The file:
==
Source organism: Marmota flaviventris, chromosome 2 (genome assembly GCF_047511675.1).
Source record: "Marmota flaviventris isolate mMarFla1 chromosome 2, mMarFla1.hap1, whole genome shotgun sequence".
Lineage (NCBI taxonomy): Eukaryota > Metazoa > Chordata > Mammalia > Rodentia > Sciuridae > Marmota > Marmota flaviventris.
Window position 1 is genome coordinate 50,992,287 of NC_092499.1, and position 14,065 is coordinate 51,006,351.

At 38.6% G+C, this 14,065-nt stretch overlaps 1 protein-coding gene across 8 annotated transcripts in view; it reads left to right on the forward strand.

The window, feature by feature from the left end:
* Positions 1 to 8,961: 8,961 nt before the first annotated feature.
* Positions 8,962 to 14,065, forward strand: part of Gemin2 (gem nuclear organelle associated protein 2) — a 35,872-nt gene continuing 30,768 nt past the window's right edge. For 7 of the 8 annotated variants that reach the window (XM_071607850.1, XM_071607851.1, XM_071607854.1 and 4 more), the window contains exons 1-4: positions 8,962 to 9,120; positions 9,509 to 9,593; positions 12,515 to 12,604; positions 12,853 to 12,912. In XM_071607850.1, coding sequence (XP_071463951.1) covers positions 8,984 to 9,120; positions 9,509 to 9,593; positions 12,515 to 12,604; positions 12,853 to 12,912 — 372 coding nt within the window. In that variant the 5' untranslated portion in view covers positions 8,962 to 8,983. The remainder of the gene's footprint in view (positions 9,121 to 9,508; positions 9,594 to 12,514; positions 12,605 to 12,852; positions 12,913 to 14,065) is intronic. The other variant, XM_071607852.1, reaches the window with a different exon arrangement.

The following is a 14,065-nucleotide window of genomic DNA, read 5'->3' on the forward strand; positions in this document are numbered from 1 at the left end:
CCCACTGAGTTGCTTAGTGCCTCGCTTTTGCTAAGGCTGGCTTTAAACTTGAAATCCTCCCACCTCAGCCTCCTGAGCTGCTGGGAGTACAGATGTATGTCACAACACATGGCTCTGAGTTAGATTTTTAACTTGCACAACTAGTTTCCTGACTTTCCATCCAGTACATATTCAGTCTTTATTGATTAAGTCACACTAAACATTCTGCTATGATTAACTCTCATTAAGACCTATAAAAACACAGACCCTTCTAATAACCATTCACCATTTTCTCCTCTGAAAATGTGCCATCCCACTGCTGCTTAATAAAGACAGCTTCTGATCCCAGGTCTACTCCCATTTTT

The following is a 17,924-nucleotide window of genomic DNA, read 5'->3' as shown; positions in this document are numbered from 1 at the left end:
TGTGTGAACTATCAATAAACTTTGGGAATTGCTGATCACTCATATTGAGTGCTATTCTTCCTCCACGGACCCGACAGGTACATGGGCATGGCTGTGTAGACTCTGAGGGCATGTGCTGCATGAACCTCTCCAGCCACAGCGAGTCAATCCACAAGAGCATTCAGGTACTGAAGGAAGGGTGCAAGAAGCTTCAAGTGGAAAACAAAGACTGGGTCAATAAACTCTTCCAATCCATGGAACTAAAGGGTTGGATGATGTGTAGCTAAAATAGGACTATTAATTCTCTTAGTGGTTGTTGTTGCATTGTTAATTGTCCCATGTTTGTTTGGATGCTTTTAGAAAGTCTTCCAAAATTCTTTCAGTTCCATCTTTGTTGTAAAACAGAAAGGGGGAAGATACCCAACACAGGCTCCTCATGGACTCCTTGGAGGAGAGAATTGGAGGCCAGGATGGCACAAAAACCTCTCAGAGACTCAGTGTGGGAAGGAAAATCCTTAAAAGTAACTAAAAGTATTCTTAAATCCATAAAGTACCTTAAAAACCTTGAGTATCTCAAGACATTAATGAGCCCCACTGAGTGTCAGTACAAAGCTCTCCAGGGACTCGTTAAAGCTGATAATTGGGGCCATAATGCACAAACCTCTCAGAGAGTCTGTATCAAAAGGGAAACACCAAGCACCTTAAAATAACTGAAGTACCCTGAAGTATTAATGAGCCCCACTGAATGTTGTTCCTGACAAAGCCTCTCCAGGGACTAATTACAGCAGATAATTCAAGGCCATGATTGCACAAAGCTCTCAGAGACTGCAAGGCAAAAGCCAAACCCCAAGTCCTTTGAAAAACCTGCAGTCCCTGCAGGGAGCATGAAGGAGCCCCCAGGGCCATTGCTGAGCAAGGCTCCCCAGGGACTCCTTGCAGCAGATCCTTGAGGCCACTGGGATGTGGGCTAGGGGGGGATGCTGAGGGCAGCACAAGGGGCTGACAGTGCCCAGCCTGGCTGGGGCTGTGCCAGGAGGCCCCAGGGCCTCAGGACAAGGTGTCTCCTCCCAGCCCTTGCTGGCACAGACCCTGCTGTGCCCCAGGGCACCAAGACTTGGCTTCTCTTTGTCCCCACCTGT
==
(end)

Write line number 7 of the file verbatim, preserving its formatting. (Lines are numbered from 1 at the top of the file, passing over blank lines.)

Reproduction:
* Positions 1 to 8,961: 8,961 nt before the first annotated feature.